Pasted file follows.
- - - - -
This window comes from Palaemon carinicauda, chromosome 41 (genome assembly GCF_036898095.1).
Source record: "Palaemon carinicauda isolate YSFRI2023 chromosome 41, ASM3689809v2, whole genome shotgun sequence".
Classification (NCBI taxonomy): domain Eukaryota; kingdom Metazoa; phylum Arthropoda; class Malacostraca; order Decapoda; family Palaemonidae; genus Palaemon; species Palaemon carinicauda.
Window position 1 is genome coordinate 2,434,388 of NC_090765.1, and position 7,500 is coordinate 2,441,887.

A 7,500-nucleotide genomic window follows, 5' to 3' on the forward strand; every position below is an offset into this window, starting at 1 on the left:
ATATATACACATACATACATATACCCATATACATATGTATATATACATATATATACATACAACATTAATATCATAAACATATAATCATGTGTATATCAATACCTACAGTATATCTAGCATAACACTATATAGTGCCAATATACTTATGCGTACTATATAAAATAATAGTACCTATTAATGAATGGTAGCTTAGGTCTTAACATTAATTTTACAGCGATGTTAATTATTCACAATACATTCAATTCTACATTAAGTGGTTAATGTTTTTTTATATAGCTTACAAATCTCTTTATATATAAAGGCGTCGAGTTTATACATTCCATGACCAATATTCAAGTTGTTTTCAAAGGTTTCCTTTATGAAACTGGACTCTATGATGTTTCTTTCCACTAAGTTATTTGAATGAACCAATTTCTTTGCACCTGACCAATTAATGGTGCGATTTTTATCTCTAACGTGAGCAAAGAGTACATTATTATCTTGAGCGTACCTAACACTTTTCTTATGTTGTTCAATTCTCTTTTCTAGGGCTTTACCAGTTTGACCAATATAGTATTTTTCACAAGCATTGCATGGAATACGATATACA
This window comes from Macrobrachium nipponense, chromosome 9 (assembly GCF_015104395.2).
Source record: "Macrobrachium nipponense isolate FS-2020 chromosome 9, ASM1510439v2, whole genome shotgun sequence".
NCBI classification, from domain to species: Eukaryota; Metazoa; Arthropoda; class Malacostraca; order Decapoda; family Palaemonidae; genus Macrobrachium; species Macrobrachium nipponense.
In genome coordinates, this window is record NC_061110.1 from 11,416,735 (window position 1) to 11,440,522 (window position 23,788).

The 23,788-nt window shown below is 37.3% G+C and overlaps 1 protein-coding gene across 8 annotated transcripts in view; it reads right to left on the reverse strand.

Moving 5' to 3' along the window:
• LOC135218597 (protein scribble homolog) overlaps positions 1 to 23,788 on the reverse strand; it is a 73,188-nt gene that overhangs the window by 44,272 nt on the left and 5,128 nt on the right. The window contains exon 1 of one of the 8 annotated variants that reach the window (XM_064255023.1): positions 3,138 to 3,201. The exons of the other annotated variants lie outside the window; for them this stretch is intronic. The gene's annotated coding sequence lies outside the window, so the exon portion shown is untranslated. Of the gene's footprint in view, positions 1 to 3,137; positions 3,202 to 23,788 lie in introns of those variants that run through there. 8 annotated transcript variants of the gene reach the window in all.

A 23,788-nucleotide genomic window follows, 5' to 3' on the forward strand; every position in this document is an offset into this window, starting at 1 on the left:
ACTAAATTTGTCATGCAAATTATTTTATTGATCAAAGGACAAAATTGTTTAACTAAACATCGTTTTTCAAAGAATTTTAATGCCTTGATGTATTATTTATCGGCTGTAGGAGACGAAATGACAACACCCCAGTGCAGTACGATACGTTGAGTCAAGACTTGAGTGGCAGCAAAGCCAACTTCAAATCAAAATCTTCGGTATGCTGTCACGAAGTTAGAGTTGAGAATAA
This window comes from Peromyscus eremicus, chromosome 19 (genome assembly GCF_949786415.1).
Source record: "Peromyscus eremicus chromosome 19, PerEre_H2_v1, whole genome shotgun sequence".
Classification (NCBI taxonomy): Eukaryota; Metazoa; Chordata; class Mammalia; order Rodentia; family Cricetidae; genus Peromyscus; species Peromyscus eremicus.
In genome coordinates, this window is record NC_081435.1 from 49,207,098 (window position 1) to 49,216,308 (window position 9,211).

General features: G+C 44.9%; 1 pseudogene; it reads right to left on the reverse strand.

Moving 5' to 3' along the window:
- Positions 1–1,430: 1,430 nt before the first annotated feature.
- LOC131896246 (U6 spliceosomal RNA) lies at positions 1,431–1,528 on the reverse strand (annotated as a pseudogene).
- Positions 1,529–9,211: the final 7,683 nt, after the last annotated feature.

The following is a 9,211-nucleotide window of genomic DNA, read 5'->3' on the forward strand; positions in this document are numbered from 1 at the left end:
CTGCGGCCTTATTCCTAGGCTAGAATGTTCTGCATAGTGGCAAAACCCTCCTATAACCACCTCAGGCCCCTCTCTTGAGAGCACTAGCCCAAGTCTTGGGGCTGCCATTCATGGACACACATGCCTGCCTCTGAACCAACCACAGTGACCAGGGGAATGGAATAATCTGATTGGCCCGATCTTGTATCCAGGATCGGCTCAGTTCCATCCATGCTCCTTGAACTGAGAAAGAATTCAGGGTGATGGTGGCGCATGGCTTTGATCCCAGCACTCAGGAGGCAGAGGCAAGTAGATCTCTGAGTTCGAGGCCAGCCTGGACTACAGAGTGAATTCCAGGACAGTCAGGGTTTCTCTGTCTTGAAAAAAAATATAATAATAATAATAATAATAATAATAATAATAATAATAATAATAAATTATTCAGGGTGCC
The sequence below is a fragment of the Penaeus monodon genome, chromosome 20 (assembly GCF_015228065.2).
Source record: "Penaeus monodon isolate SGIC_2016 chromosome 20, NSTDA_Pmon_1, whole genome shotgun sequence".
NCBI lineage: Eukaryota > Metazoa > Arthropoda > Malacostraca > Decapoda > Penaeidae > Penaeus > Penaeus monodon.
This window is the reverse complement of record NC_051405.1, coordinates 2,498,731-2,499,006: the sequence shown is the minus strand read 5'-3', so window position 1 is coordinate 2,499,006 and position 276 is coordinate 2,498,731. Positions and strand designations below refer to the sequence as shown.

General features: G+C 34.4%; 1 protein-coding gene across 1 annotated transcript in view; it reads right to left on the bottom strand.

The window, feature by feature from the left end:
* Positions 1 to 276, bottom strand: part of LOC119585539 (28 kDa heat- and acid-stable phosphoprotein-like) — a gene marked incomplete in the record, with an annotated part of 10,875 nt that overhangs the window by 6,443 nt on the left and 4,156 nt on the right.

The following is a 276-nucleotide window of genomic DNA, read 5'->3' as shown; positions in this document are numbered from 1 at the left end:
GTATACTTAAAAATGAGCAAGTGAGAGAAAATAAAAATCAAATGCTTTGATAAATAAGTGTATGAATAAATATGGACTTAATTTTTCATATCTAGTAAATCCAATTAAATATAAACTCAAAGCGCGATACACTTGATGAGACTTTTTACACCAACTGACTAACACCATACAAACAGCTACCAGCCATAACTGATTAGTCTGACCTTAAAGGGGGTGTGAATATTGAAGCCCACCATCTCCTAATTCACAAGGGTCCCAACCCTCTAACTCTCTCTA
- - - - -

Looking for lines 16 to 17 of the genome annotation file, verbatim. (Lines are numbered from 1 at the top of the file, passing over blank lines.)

This window comes from Peromyscus eremicus, chromosome 19 (genome assembly GCF_949786415.1).
Source record: "Peromyscus eremicus chromosome 19, PerEre_H2_v1, whole genome shotgun sequence".